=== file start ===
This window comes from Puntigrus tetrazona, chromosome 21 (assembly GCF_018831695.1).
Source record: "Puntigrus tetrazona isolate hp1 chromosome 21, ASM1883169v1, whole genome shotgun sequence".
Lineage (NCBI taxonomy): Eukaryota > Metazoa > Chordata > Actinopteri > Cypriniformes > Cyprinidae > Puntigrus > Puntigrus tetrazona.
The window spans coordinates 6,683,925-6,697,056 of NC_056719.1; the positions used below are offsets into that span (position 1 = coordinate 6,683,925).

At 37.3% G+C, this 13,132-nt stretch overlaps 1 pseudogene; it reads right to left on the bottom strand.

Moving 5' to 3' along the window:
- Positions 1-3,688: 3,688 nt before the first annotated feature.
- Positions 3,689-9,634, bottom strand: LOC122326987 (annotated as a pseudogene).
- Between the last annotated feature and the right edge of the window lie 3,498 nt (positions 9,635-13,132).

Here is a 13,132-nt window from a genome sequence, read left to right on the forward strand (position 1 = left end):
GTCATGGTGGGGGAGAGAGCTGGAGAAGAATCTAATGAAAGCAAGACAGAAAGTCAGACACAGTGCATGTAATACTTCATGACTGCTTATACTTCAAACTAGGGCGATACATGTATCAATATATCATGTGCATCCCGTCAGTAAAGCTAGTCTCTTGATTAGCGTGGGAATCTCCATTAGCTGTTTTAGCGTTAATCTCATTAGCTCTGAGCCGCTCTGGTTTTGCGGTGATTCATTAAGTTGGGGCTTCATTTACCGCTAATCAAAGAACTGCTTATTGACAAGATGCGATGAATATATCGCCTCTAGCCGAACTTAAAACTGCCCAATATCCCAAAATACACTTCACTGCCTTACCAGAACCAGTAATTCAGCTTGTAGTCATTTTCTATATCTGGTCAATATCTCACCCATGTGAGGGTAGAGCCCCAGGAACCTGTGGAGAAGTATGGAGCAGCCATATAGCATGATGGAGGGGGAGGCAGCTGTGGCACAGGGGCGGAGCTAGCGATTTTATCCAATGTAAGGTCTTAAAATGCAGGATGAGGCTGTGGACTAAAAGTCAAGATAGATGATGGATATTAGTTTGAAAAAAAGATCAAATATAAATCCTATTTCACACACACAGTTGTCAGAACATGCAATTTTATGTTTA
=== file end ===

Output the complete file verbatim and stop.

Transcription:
This window comes from Puntigrus tetrazona, chromosome 21 (assembly GCF_018831695.1).
Source record: "Puntigrus tetrazona isolate hp1 chromosome 21, ASM1883169v1, whole genome shotgun sequence".
Lineage (NCBI taxonomy): Eukaryota > Metazoa > Chordata > Actinopteri > Cypriniformes > Cyprinidae > Puntigrus > Puntigrus tetrazona.
The window spans coordinates 6,683,925-6,697,056 of NC_056719.1; the positions used below are offsets into that span (position 1 = coordinate 6,683,925).

At 37.3% G+C, this 13,132-nt stretch overlaps 1 pseudogene; it reads right to left on the bottom strand.

Moving 5' to 3' along the window:
- Positions 1-3,688: 3,688 nt before the first annotated feature.
- Positions 3,689-9,634, bottom strand: LOC122326987 (annotated as a pseudogene).
- Between the last annotated feature and the right edge of the window lie 3,498 nt (positions 9,635-13,132).

Here is a 13,132-nt window from a genome sequence, read left to right on the forward strand (position 1 = left end):
GTCATGGTGGGGGAGAGAGCTGGAGAAGAATCTAATGAAAGCAAGACAGAAAGTCAGACACAGTGCATGTAATACTTCATGACTGCTTATACTTCAAACTAGGGCGATACATGTATCAATATATCATGTGCATCCCGTCAGTAAAGCTAGTCTCTTGATTAGCGTGGGAATCTCCATTAGCTGTTTTAGCGTTAATCTCATTAGCTCTGAGCCGCTCTGGTTTTGCGGTGATTCATTAAGTTGGGGCTTCATTTACCGCTAATCAAAGAACTGCTTATTGACAAGATGCGATGAATATATCGCCTCTAGCCGAACTTAAAACTGCCCAATATCCCAAAATACACTTCACTGCCTTACCAGAACCAGTAATTCAGCTTGTAGTCATTTTCTATATCTGGTCAATATCTCACCCATGTGAGGGTAGAGCCCCAGGAACCTGTGGAGAAGTATGGAGCAGCCATATAGCATGATGGAGGGGGAGGCAGCTGTGGCACAGGGGCGGAGCTAGCGATTTTATCCAATGTAAGGTCTTAAAATGCAGGATGAGGCTGTGGACTAAAAGTCAAGATAGATGATGGATATTAGTTTGAAAAAAAGATCAAATATAAATCCTATTTCACACACACAGTTGTCAGAACATGCAATTTTATGTTTA